Fellow is a category of membership of an association or society, often awarded to an individual based on their contributions to evaluation.

Such contributions include evaluation teaching, research and practice, and the individual’s contributions to the society, primarily in relation to its aims and operations.


Australasian Evaluation Society (AES)

The membership category of Fellows was created in 2003 with 6 people recognised in its inaugural year and a total of 18 current Fellows since then, including one emeritus. Fellows may use the honorific FAES after their name. The Fellows Policy of the AES sets out details of the purposes and processes for fellows.

The Canadian Evaluation Society (CES):

The CES provides a useful example of clearly communicating the values and behaviours the Society wants to promote. The CES created the fellow category of membership, the Canadian Evaluation Society Fellowship (The Fellowship), in 2002. Fellows are nominated confidentially by members and the winners are announced at the annual conference. Fellows may use the honorific FCES after their name.

Description of the purpose and roles of the CES Fellows membership

The Canadian Evaluation Society Fellowship recognises lifetime achievements, service and prominence in evaluation. In addition, the Fellowship assists the CES by:

  • Providing advice to CES National Council at the request of Council;

  • Advocating on behalf of evaluation, the profession and the CES;

  • Representing the CES when requested by CES Council;

  • Reporting to Council in a timely manner for National meetings and the Annual Report.

Source: CES Website

After a large number of Fellows were announced in 2003, there have been generally 0-2 Fellows announced each year.

International Association for Public Participation (IAP2):

IAP2 provides a useful example of using identified champions to advocate for the association and for the professional area, and to create information materials. It has identified 28 ‘ambassadors' (archived link) who “are leaders in the field of public participation. Ambassadors have been practicing community and stakeholder engagement for more than 7 years, some more than 20, across Australia and New Zealand. All have had a long association with IAP2 and have volunteered in some capacity to help advance the practice of public participation across Australasia.” The ambassadors are listed on the website with a profile paragraph. A number of them are also listed on the website as available to ‘to speak and facilitate to support the promotion of engagement practice and IAP2 principles”. Four videos of webinars are on the site, presented by ambassadors.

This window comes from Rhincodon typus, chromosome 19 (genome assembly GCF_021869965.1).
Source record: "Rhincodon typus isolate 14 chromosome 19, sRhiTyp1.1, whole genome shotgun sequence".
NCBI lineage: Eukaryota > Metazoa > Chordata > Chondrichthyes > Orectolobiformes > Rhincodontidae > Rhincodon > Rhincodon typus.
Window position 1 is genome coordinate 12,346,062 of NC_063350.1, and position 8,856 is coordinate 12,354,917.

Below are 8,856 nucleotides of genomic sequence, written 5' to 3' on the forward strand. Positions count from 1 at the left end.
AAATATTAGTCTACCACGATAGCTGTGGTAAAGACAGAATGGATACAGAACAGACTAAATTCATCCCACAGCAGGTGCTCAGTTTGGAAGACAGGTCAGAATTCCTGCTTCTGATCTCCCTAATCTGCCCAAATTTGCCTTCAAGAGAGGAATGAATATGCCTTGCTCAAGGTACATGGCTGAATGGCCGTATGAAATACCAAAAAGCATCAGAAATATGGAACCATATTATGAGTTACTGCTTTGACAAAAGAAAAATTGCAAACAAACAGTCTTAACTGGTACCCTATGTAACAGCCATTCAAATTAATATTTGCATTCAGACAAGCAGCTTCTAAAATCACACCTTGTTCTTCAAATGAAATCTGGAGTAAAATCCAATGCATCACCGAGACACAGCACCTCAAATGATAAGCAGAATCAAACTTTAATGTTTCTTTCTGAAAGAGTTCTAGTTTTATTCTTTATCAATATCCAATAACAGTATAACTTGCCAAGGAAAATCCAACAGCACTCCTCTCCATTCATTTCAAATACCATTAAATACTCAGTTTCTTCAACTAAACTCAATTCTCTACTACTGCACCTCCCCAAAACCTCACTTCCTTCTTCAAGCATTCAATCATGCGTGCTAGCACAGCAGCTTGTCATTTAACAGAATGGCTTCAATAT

Australian College of Educators (ACE):

ACE’s Fellows program (archived link) provides a useful example of clearly communicating the values and behaviours the Society wants to promote. Individuals may self-nominate to be a fellow but need to provide evidence of outstanding professional and ethical practice over time and outstanding contribution to the profession above and beyond current and recent positions and formal duties. Recipients may add the honorific FACE after their name. Fellows are announced at the annual conference and listed on the website. This includes a one-paragraph summary of their achievements that have warranted the selection.

Example of citation for Fellow of the Australian College of Educators

Mrs Tamara Sullivan, FACE

Tamara Sullivan is the Dean of E-Learning at Ormiston College and facilitates the College's directions in 21st Century teaching and learning. She understands the new and changing demands of the teaching profession and believes that building capacity is the cornerstone of a contemporary school. She is an innovator who leads e-learning, blended learning, curriculum development and the meaningful use of technology across the profession. She is a well-known member of the global educational community who regularly conducts keynote addresses, professional development workshops and online webinars.

Advice for using this method

  • Evaluation societies and associations should ensure that the announcement of Fellows includes a clear statement of why the individual is being recognized – emphasizing links to relevant codes of conduct, competencies, and activities.

  • Evaluation associations and societies should aim to use Fellows strategically (such as for convening conference sessions around identified priority challenges, reviewing journal articles, providing expert advice around recurrent issues, coaching or mentoring), and make them more visible on the website.


Peersman G. and Rogers, P. (2017). Pathways to advance professionalisation within the context of the Australasian Evaluation Society. Melbourne:  ANZSOG / BetterEvaluation. Retrieved from: https://www.betterevaluation.org/en/resources/pathways-advance-professionalisation-within-context-aes

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